1. People and firms pollute for free.
People do not pay for crop spoilage from droughts, air pollution-related health care costs and damage to infrastructure after flooding or sea-level rise (external costs outside market transactions). By giving carbon a fixed price, we send a strong message to all citizens of our planet that our environment is a global public good and actions that put it at risk must be paid for.
Pollution in Guatemala City from vehicle emissions. Photo: Doron Derek Laor via Flickr.
2. It’s fairer.
A fixed carbon price can be implemented via a bonus-malus system, which is based on the average emissions per head per year, in which countries emitting more than the world average should pay a penalty (they are polluters), and countries below this bar would receive a bonus (they are beneficiaries). The Climate Economics Chair of Paris-Dauphine University proposed this solution as the world average (5 ton / capita in 2013) can hide a huge disparity: 16 ton for an Australian and 0.1 ton for an Ethiopian. A bonus-malus system provides a balance between the contributions coming from the biggest polluters (‘penalty’ countries) and the subsidies going to beneficiary countries (‘bonus’ countries).
Bonus-Malus system: balance between the sum of contributions coming from the main polluters and the sum of subsidies going to beneficiaries countries. Source: Sandrine Quéré 2015.
3. We can start relatively cheap.
The Climate Economics Chair of Paris-Dauphine University suggests a price of 7-8 USD CO2 eq per tonne given before 2020. This price has been specifically chosen because the sum of all the contributions will generate around 100 billion USD per year (a different price would provide a different sum). This amount corresponds to the funding pledged during Copenhagen 2009 and Cancun 2010 for the Green Climate Fund. But so far, the money has not materialised.
One metric tonne of CO2. Source: Carbon Visuals via Flickr
4. It will provide much needed certainty for investors.
A stable price will prevent investors from speculating on a preferred carbon market, which encourages price volatility. A fixed price will provide certainty where uncertainty exists in the growth production forecast, in renewable energy investments and in future energy efficiency assessment.
Source: International Renewable Energy Agency via Flickr
5. It costs us more to do nothing.
The Stern Review (2006) estimates that the economic impact of climate change will correspond to 5,500 billion Euros by the year 2100 if no action is taken. The costs of adaptation and mitigation will rise sharply with higher mean surface temperatures.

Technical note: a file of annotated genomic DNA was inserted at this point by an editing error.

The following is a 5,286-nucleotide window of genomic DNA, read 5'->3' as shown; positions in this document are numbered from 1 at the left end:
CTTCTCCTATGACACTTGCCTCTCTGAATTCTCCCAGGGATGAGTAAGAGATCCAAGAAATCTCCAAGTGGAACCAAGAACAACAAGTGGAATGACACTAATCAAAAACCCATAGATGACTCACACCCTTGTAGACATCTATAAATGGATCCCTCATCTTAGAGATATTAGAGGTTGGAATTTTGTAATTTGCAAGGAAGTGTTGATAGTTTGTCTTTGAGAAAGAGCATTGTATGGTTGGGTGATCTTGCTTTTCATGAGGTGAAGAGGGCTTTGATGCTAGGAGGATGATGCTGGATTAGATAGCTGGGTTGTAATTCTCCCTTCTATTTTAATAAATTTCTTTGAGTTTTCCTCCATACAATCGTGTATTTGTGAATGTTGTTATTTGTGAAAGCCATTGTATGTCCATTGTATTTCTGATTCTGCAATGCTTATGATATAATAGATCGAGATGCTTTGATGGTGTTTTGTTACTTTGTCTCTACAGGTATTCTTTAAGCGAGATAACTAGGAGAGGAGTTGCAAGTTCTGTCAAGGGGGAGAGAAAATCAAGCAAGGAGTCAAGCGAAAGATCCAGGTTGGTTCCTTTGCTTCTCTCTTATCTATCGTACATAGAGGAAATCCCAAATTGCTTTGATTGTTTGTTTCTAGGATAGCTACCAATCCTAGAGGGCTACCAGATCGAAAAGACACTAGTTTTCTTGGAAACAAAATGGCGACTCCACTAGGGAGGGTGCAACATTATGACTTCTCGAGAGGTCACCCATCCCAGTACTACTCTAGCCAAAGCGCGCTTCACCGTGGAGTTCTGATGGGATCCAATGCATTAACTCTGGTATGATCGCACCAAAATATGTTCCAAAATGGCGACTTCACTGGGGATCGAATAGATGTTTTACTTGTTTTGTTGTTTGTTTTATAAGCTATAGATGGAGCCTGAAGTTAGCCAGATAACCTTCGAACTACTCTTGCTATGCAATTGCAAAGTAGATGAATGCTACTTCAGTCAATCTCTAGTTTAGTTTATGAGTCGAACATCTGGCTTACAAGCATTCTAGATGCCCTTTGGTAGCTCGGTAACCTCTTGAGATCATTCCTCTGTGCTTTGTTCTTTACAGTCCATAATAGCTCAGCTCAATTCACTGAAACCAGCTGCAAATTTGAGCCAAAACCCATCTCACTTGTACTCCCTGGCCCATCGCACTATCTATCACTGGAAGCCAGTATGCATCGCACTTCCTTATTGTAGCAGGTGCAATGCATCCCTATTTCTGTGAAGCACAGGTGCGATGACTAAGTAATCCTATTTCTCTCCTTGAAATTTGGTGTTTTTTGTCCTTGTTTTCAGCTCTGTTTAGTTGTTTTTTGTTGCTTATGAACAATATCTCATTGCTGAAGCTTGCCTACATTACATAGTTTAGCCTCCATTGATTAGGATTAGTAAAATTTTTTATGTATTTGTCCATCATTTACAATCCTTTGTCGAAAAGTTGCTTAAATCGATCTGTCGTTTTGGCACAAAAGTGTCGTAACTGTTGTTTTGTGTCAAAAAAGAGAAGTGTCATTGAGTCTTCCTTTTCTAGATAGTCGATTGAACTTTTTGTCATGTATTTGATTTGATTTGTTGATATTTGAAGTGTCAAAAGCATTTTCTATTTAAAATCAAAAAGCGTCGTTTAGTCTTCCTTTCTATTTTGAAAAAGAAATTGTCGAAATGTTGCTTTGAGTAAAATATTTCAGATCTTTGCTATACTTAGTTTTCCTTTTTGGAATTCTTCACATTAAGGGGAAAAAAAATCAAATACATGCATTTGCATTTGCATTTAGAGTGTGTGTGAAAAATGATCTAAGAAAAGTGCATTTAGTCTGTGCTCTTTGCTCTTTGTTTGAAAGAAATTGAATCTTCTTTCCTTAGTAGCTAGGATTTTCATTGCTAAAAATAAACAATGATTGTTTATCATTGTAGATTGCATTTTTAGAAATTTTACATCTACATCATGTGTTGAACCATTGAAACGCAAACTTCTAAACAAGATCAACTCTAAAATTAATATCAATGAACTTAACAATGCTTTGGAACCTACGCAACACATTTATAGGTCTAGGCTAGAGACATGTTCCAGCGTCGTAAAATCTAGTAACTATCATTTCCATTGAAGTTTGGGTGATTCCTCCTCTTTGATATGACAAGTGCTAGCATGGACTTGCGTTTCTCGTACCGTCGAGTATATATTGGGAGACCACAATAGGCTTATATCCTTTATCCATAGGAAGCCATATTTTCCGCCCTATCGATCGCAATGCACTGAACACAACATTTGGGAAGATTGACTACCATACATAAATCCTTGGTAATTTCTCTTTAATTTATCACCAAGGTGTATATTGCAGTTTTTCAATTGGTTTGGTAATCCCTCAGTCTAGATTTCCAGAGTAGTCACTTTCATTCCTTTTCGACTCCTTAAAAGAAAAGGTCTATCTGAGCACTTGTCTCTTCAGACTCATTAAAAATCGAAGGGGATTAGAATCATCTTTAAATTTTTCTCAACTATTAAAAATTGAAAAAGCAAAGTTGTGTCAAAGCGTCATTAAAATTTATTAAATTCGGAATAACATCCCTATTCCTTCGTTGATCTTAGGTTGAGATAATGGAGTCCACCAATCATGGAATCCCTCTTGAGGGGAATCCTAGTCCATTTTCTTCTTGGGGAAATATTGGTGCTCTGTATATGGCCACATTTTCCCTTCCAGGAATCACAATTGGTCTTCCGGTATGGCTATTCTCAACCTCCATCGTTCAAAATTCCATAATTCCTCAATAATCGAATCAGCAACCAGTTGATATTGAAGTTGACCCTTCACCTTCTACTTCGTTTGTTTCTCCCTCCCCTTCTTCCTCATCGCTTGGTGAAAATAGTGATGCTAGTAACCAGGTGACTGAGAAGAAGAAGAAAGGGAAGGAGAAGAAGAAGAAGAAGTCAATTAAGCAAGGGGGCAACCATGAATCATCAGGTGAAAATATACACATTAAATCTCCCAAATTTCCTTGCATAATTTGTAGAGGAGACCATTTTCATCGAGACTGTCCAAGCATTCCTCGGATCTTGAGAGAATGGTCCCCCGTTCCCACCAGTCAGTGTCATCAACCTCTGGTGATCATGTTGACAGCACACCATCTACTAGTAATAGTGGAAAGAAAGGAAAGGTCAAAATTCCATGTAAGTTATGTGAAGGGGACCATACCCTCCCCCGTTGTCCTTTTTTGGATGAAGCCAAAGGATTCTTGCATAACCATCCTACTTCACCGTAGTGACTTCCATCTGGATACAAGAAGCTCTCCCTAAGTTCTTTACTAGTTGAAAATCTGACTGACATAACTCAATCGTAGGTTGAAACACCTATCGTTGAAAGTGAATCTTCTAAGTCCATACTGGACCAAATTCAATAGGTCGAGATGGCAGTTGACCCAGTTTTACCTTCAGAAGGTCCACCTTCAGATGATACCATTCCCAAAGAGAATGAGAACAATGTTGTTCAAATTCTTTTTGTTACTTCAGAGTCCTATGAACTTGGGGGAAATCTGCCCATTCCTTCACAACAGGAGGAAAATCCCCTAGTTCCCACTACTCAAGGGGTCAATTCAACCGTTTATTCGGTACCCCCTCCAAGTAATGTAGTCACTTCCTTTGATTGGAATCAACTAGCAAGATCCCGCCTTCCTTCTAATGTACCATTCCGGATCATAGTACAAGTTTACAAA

Assessment of the damage caused by flooding in the Bangkok area in 2011. Photo: DVIDSHUB via Flickr.
6. It's already (kind of) happening.
Several advanced economies from Western Europe and Scandinavia have adopted a hybrid system, based on a carbon tax and a carbon market. China and USA, the two main polluters of the planet, have signed a climate accord. Canada and the USA have started linking their cap-and-trade systems, such as the California-Quebec Agreement, which had to overcome two different juridical settings - the common law and civil code. Applying a fixed carbon price is one of the best solutions to standardise markets.
Settlement price of current vintage carbon dioxide allowances. Source: U.S. Energy Information Administration via Flickr.
7. It will finance climate action.
With 100 billion USD generated per year from now on, we could already finance international climate actions, as part of the Green Climate Fund, including North-South financial transfers. This would provide much-needed investment in renewable energy, sustainable development and new green jobs.
Wind turbines at Cap-Chat, Québec. Photo by Denis-Carl Robidoux via Flickr.
8. It will motivate us to consume less.
The main advantage of an international signal-price being that I, you, all the citizens of our planet, we will all have the possibility of knowing how much we pollute, and how much we have to pay for it. The theory of change here is that this will motivate us to consume less. For example, since British Columbia introduced a carbon tax in 2008, fuel use dropped by 16 %, whereas it increased by 3 % in the rest of Canada.
Idle Free Zone in British Columbia. Photo by David Dodge, Green Energy Futures via Flickr.
9. Last but not least, it will be an international accomplishment that we could all be proud of.
A global fixed price on carbon will show that we can all get along and move forward together for the preservation of the planet. As we already did for the ozone layer protection thanks to the Vienna Convention.
NYC People’s climate march, Sept. 2014. Photo by Taymaz Valley via Flickr.
A special thank you to Future Earth’s Michelle Kovacevic and Owen Gaffney for useful advice and edits, following the Future Earth #popupwebinars on 'How to write a science blog people want to read'.